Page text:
Copyright ©2009 The WJG Press and Baishideng. All rights reserved.
World J Gastroenterol. Oct 21, 2009; 15(39): 4865-4876
Published online Oct 21, 2009. doi: 10.3748/wjg.15.4865
Biochemical mechanisms in drug-induced liver injury: Certainties and doubts
Ignazio Grattagliano, Leonilde Bonfrate, Catia V Diogo, Helen H Wang, David QH Wang, Piero Portincasa
Ignazio Grattagliano, Leonilde Bonfrate, Piero Portincasa, Clinica Medica “A. Murri”, Dipartimento di Medicina Interna e Medicina Pubblica, University of Bari Medical School, Policlinico, 70124 Bari, Italy
Catia V Diogo, Department of Zoology, Center for Neurosciences and Cell Biology, University of Coimbra, 3004-517 Coimbra, Portugal
Helen H Wang, David QH Wang, Department of Medicine, Liver Center and Gastroenterology Division, Beth Israel Deaconess Medical Center, Harvard Medical School and Harvard Digestive Diseases Center, 330 Brookline Avenue, DA 601, Boston, MA 02215, United States
Author contributions: All authors contributed equally to writing and revising the paper.
Correspondence to: Piero Portincasa, MD, PhD, Clinica Medica “A. Murri”, Dipartimento di Medicina Interna e Medicina Pubblica, University of Bari Medical School, Policlinico, 70124 Bari, Italy. p.portincasa@semeiotica.uniba.it
Telephone: +39-80-5478227 Fax: +39-80-5478232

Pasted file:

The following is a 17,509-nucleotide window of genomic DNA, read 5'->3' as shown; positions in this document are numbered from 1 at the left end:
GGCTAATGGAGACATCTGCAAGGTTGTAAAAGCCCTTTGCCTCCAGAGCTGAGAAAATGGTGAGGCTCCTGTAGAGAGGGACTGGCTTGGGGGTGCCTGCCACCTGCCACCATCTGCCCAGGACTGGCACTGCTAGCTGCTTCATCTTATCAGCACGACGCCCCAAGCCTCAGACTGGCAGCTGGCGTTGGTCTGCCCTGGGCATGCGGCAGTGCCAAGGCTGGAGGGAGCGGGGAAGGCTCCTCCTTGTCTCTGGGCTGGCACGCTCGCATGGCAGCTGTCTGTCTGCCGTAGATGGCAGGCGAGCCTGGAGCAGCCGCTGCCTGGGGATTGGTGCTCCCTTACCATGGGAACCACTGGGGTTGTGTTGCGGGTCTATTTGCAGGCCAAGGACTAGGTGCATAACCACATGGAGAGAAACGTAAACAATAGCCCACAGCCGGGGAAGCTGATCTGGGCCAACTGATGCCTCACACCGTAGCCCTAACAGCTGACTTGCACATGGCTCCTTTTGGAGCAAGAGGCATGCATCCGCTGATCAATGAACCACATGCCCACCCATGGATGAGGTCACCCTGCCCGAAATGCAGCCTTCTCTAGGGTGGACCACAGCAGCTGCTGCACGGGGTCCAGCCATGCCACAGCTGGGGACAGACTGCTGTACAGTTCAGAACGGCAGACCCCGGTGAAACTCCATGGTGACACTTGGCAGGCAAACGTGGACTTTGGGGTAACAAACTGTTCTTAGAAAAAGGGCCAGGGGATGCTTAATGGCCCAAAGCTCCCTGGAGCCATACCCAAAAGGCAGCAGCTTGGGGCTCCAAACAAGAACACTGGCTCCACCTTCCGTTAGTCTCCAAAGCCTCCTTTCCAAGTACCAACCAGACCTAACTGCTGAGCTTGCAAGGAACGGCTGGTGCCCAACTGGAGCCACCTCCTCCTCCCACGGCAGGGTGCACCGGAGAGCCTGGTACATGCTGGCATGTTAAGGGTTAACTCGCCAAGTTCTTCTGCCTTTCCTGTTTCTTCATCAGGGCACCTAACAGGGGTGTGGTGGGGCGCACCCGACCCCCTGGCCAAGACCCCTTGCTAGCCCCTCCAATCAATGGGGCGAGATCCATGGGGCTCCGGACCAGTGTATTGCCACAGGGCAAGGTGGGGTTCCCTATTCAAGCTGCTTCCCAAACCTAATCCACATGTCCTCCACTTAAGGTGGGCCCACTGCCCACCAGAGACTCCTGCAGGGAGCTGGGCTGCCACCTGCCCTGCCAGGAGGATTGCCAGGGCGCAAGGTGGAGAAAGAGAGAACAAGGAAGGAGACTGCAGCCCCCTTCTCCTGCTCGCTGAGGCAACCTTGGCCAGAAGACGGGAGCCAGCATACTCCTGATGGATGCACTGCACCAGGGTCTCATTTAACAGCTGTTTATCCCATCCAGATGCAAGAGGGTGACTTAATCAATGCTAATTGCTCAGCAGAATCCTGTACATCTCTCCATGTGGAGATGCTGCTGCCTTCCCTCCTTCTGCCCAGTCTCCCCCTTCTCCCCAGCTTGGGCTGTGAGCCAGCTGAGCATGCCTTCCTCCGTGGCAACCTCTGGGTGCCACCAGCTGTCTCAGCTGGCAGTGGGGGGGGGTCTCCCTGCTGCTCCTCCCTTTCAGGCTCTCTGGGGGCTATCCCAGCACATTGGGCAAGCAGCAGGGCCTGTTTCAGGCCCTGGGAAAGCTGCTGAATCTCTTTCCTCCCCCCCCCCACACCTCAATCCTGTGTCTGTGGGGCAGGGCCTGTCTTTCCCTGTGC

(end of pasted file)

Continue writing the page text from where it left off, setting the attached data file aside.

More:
Received: July 28, 2009
Revised: September 4, 2009
Accepted: September 11, 2009
Published online: October 21, 2009

Drug-induced liver injury is a significant and still unresolved clinical problem. Limitations to knowledge about the mechanisms of toxicity render incomplete the detection of hepatotoxic potential during preclinical development. Several xenobiotics are lipophilic substances and their transformation into hydrophilic compounds by the cytochrome P-450 system results in production of toxic metabolites. Aging, preexisting liver disease, enzyme induction or inhibition, genetic variances, local O2 supply and, above all, the intrinsic molecular properties of the drug may affect this process. Necrotic death follows antioxidant consumption and oxidation of intracellular proteins, which determine increased permeability of mitochondrial membranes, loss of potential, decreased ATP synthesis, inhibition of Ca2+-dependent ATPase, reduced capability to sequester Ca2+ within mitochondria, and membrane bleb formation. Conversely, activation of nucleases and energetic participation of mitochondria are the main intracellular mechanisms that lead to apoptosis. Non-parenchymal hepatic cells are inducers of hepatocellular injury and targets for damage. Activation of the immune system promotes idiosyncratic reactions that result in hepatic necrosis or cholestasis, in which different HLA genotypes might play a major role. This review focuses on current knowledge of the mechanisms of drug-induced liver injury and recent advances on newly discovered mechanisms of liver damage. Future perspectives including new frontiers for research are discussed.

Keywords: Adverse effects, Apoptosis, Drug toxicity, Liver diseases, Microsomes, Mitochondria, Necrosis